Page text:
Luke Sweeney builds a Temple of Song in memoriam of “Rishi”

Luke Sweeney builds a Temple of Song in memoriam of “Rishi”

Getting to know the music of Luke Sweeney for the first time is a gift that you ought to give yourself if you’ve never heard his name before. The second best experience to that is experiencing his latest album, “Rishi”, something that makes the term “masterpiece” well worth dusting off and presenting for the occasion because it might very well be his biggest most important, and most meaningful work so far.

Luke Sweeney has been hailed as a  “Pillar of San Francisco’s garage-psych community”,  and that is no vacuous pomp on anyone’s behalf. you’d be hard-pressed to find a songwriter of his calibre and with such a colourful palette of sounds and influences up his sleeves. Luke Sweeney is a man of vibrant and incisive perspective, unafraid of pop heresies and melodic syncretisms, but it’s the plaintive fundamentals of his troubadour-like lyricism that really set him apart, not only in the already weird woo-woo San Francisco scene but everywhere else he sets a foot in.

Rishi, send me down a Rishi

Send her from the skies

Rishi, come on baby Rishi,

Open my eyes

Sweeney’s off-the-wall meta-pop sound and mystic lyricism have come to a head in his newest album 4 years in the making. “Rishi” is special in more ways than one, certainly because it takes some emotional preparation in order to take it on.

On the 20th of April 2018, Luke Sweeney awoke in the middle of the night to something every parent fears. His infant two-month-old daughter Rishi had stopped breathing. A reality too cruel and too harsh, nothing a human mind can outrun, or the human heart truly bear. The grieving process began, almost complete silence for over a year and Luke was ready to start moving on with his life the only way he truly knew how: By creating music. Turning pain into art.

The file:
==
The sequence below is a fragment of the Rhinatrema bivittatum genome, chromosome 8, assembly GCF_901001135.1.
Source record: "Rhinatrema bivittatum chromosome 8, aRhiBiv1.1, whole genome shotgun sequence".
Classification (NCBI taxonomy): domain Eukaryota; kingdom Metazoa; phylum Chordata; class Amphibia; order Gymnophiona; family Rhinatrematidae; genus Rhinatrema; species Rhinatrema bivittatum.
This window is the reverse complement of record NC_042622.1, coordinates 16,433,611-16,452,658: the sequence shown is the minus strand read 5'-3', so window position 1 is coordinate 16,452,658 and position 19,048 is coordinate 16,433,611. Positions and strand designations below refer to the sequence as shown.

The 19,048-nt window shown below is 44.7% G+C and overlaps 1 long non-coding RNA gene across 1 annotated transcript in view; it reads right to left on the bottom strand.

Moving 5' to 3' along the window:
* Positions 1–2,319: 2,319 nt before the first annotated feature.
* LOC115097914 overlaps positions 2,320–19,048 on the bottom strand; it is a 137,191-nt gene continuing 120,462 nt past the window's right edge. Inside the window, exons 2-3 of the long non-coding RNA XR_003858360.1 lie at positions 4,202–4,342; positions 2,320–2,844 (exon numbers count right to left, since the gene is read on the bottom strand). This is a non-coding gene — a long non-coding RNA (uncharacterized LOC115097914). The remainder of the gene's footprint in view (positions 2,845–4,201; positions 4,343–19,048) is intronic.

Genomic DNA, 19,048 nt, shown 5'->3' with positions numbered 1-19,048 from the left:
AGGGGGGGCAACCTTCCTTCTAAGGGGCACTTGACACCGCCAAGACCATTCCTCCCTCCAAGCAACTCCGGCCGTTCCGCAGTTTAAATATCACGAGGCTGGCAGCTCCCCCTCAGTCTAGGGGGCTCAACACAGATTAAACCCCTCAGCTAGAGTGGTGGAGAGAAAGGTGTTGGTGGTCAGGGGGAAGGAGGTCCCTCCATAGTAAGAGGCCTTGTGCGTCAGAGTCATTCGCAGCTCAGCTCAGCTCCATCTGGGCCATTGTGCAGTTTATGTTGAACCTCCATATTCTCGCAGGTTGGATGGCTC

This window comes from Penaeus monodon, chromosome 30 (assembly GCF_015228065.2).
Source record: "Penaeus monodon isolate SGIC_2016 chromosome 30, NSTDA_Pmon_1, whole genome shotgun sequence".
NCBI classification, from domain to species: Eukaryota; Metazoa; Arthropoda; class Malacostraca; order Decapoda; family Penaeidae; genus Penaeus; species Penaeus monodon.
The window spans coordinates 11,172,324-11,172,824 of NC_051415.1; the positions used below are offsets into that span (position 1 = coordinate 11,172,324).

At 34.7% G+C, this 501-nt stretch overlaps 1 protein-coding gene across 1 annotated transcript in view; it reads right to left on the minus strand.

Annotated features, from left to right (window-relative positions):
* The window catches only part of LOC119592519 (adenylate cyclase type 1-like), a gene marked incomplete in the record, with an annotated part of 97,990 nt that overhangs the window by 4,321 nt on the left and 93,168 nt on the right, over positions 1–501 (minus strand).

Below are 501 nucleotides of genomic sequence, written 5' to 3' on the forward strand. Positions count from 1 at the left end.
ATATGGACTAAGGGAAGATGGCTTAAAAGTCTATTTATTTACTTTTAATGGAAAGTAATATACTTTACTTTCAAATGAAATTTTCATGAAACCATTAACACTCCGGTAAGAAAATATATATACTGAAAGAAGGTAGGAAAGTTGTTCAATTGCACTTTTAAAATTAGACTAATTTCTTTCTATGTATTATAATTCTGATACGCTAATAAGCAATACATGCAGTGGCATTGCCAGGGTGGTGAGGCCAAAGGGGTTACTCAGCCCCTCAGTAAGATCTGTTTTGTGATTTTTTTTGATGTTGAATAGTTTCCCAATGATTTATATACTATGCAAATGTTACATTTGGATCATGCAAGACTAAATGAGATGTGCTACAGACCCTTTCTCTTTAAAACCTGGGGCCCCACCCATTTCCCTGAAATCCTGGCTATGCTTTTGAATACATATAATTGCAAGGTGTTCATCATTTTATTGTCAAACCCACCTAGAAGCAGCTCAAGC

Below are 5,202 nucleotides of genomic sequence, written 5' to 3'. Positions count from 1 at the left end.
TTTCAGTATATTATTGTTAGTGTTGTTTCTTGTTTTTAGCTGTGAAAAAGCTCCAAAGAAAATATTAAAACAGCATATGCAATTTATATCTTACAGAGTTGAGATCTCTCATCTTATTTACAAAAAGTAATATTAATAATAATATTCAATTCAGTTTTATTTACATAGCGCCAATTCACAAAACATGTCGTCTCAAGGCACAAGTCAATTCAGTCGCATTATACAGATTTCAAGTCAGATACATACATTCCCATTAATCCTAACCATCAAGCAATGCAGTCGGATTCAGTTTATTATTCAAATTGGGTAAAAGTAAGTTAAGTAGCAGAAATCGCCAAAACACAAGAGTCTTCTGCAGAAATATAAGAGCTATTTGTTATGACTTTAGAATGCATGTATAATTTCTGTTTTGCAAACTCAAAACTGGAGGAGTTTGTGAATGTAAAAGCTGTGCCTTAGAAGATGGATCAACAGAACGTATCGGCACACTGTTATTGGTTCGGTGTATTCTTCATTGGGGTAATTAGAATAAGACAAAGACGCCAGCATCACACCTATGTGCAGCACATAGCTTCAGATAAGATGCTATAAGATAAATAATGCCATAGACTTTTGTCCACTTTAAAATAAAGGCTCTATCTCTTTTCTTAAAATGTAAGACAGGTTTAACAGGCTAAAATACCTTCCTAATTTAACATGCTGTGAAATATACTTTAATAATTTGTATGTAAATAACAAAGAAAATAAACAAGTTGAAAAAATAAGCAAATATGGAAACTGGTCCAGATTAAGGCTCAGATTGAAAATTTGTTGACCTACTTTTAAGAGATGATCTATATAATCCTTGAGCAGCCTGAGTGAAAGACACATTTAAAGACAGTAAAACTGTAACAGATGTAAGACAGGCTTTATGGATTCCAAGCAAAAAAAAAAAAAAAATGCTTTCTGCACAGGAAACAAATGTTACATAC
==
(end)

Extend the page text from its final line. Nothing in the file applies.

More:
Those who know Sweeney’s work will attest to the fact that his music is full of a whimsical and almost chaotic charm. He’s not one for dour melodies of particularly mournful tunes, and he too believed it would not befit a homage to his lost daughter that her album should be grim and out-of-character. If Rishi’s short life was a good bit of sunshine, then the album bearing her name would be that as well, at least as far as sound goes.

“Losing a child is a tragedy that no person can truly bear – but the music Rishi brought me after her departure made me fully aware that I was still dancing in her orbit. All this information inspired my construction of a humble temple of songs that is ‘Rishi’: an album that has me still searching, still hurting, but fully convinced of the cosmic connection and deeper purpose that I share not only with my daughter but with every energetic being… as we all flutter like moths to the flame on this plane. ” – L.S.

Musically, “Rishi” is a percolation of a multitude of vibes, from strangely groovy synth-pop to bouts of Jazzy saxophone intermissions to more than the occasional glimpse of 60s psychedelia, all a stylistic potpourri that pays homage to his eccentric San Franciscan stomping ground and the prolific Millenial melting-pot of Indian culture.  In a few words, “Rishi” is a collection of heartbreaking songs set to joyous music that tells a story that will -at the very least- chip away at the most hardened hearts out there.

dedicated to Rishi Dhanivan Sweeney-Moradi, born 2.18.18 died 4.20.18.